Shirley Cooperberg Ellen Burstyn
Shirley Cooperberg Ellen Burstyn
Susan Cooperberg Amanda Plummer
Eli Cooperberg Ted Levine
Edward Cooperberg Mark Blum
Diane Mary McDonnell
Joelle Genevieve Bujold
Simon Cooperberg Jacob Tierney
TV Repairman Roch Lafortune
Linda Macha Grenon
Nurse Genevieve Brouillette
Art Patron Dorothee Berryman
Conduct under pressure is the source of caustic humor and poignancy in “You Can Thank Me Later.” Set primarily in a hospital room where a family awaits the results of the father’s operation, the emotional battlefield is a series of zingers that touch sensitive nerves and tickle the funnybone. Yet Oren Safdie’s script falls short of achieving the proper balance and focus to make its extremes come together. The top-notch cast keeps pic interesting and should ensure some theatrical play, though the film’s best commercial prospects are in small-screen ancillaries.
Shirley Cooperberg (Ellen Burstyn) is the strong-willed matriarch of a well-heeled Montreal Jewish family. While her husband is under the surgeon’s scalpel, her children arrive at the hospital. Eli (Ted Levine) is an oft-divorced, failed writer; Susan (Amanda Plummer) has been pouring her myriad neuroses onto canvas but has yet to find an appreciative audience; and Edward (Mark Blum) is a successful producer of touring Broadway plays. They are the picture-perfect embodiment of a dysfunctional family.
Expanding on Safie’s play, director Shimon Dotan wades into Neil Simon territory. The recriminations, failures and barely contained bile hurled amongst principals are familiar in their wickedly funny, combative bent. It’s a dry humor laden with modern-day angst and given a slightly novel spin when transplanted from New York to bilingual Quebec. Otherwise, the uptown group share the affluence and anxieties of Simon’s Manhattanites.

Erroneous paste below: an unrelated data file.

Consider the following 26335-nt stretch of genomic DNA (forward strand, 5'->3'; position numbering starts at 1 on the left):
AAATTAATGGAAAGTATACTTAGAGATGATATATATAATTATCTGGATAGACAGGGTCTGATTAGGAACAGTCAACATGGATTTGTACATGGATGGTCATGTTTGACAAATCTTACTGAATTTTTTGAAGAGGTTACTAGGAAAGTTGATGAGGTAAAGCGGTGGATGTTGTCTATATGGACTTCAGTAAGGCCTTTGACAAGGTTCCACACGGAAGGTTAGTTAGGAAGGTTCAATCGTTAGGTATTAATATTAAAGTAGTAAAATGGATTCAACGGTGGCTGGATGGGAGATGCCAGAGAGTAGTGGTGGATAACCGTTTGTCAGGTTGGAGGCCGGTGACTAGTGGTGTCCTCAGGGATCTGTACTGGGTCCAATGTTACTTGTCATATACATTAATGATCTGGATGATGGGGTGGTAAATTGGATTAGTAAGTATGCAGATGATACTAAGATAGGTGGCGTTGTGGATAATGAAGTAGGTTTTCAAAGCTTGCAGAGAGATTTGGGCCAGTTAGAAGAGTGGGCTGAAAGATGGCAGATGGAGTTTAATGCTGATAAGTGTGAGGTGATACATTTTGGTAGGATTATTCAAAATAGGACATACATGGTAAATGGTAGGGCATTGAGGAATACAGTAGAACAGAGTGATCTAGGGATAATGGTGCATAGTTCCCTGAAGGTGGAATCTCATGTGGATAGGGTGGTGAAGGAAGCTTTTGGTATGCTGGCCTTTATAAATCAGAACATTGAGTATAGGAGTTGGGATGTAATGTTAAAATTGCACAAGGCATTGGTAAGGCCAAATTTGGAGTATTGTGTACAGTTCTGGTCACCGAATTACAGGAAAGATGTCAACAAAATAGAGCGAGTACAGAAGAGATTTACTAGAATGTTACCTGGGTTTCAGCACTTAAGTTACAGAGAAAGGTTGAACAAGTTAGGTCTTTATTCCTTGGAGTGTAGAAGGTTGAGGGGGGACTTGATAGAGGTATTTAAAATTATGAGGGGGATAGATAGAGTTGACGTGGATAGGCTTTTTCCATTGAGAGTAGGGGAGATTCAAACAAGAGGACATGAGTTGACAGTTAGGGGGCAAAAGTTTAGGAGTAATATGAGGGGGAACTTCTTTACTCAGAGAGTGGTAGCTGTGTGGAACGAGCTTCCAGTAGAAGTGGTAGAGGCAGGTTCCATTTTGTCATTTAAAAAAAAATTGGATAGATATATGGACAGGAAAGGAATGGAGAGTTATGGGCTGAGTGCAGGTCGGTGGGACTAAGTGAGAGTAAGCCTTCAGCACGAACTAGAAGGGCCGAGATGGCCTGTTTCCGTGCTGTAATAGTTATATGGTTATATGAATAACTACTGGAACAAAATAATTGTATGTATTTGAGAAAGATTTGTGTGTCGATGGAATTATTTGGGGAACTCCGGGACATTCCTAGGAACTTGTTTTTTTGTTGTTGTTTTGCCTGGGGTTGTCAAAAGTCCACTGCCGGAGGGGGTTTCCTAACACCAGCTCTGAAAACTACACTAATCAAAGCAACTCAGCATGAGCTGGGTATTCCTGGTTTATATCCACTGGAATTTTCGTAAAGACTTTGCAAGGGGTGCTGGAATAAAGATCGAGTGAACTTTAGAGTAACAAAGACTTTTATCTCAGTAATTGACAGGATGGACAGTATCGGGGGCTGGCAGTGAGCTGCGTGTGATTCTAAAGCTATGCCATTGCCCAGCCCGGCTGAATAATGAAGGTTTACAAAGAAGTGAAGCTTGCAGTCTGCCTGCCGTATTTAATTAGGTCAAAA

Also in the stew are a mistress (Genevieve Bujold) posing as a nun, Eli’s ex-wife (Mary McDonnell) and son (Jacob Tierney), a feisty nurse (Genevieve Brouillette), Edward’s wife (Macha Grenon) and an ever-present TV repairman (Roch Lafortune) who’s a virtually mute witness to the bad behavior.
The issues and epiphanies aren’t particularly fresh. Money, sibling rivalries , displaced affections and the like account for the fomenting hostilities. But the primary reason pic stumbles is simply that the material isn’t sufficiently funny. The transition from light comic barbs to painful realization is just short of the cathartic potency required because the laughs don’t segue organically into the more serious elements of the piece.
Nonetheless, the ensemble tries valiantly to keep the material buoyant. Burstyn is a tad too shrill, and Blum’s character is obvious and unsympathetic. Yet Levine has a stoic decency that both humanizes and groundsthe situation, and Plummer’s frailty is nearly heartbreaking. Among the support group, McDonnell is excellent, Tierney an effective brat and Lafortune is a scene stealer as the proverbial fly on the wall.
Dotan tends to let scenes play on too long but is relatively clever at filming the hospital sections in a way that makes them less claustrophobic and stagy. He’s also invented a series of flashbacks to open up the tale. But ultimately, one simply doesn’t want to spend such a long time with this troubled brood.